Knowing more than one language can be very useful and has the potential to broaden your horizons in work, love, and travel. Beyond utility, learning a new language can change your life.
Like many Americans from an English speaking household, I learned the basics of Spanish during childhood. Spanish language and culture were all around me; I even had a great-grandmother that moved to Puerto Rico and lived there for most of her life. Still, the Latin world was mostly a mystery to me, shrouded in speech I couldn’t understand.
As a preteen, I watched the Puerto Rican Day Parade on TV. I became extremely interested in the culture, language, and music. I decided I wanted the barrier between me and my Latin neighbors gone; I wanted to really know Spanish.
I immersed myself in the music, food, and every aspect of the culture that I could. People thought I was crazy, and I didn’t care. Within 3 years I’d become fluent without ever leaving US soil, even having skipped all of my family’s annual trips to San Juan to visit my great-grandmother.
I was already a young adult when I became bilingual and clearly remember the process. It was like swimming underwater and hearing muddled voices talking above the surface. I got closer to the top and the voices became clearer. When I broke the surface I understood everything clearly. Then, I was in another realm.
I’ve never stopped being in awe of how at the end, I gained access to a whole new world. 15 years later, I went to a Spanish karaoke club with a friend of mine whose first language was English, too. We had so much fun and agreed that we were glad we were able to partake and “get” all the music, jokes, etc.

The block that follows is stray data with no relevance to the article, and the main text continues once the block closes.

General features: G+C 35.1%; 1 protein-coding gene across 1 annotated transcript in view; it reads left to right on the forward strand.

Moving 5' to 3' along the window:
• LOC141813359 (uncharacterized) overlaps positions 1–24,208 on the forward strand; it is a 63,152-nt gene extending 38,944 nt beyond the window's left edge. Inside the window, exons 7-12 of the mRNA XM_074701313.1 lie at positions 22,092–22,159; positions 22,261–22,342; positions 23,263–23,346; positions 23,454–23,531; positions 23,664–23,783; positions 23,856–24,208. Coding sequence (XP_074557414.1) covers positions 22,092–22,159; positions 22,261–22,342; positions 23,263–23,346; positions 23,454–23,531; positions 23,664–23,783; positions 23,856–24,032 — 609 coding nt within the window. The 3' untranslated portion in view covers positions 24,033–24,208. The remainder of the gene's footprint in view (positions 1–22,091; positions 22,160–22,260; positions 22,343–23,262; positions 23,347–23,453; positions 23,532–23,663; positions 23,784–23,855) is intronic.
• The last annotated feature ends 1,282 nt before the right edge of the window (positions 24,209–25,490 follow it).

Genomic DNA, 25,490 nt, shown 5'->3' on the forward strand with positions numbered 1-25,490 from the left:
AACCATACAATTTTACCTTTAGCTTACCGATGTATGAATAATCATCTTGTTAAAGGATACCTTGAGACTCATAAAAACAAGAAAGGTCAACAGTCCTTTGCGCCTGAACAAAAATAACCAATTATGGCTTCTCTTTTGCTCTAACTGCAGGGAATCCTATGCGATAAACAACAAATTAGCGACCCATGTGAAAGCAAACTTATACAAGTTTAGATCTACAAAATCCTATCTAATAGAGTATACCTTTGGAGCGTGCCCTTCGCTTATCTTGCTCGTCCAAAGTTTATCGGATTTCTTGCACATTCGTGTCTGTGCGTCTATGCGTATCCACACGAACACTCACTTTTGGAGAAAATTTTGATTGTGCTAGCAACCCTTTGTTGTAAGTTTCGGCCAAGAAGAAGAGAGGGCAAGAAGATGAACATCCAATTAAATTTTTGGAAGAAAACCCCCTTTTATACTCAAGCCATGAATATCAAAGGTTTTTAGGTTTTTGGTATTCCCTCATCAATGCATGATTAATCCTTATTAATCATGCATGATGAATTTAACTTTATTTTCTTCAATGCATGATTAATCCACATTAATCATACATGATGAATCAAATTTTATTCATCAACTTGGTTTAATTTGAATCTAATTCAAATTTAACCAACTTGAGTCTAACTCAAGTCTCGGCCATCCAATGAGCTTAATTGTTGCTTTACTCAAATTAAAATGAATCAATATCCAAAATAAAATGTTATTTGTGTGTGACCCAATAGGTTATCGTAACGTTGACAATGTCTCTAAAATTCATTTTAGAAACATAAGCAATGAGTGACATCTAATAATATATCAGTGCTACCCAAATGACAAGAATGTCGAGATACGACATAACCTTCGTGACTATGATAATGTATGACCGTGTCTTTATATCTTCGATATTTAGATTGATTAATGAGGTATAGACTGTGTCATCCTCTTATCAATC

And so, foreign language is a true, deep interest of mine. I wanted to enjoy another language in the exact same way, and started looking for a 3rd language to learn. I’ve dabbled in Italian and Hindi, and even German.
During the 90s, I practiced Italian for a short while and got more frustrated than my level of interest allowed me to continue. The similar words with different meanings were like a distorted Spanish. Without the internet being what it is today, finding anyone to explain, clarify, or practice the language with me was near not easy. This made me realize that I wouldn’t have many opportunities to speak the language after learning it, either.
With Hindi, I managed to memorize a couple of Bollywood songs and their meanings. (I love Bollywood music) I’d even started to learn Devanagari, the script Hindi is written in. But when it came time to practice, I wasn’t overwhelmed by native speakers of Hindi that understood my interest in the language. In fact, I think they found it odd. Beyond India’s media, the culture isn’t easily penetrable without a full immersion experience.
On the list of the world’s most spoken languages, Hindi is # 4. But even with 237 million speakers, Hindi is the official language of a small number of countries in the single digits. The #5 most spoken language Arabic, by contrast, is the official language of over 27 countries. When exposed to Arabic I was impressed it’s history and beauty. Observing present-day events it was also obvious why it’s such a critical language. When I hit a point where in life where I needed to change my career and further my skills. I wanted Arabic to be a part of that.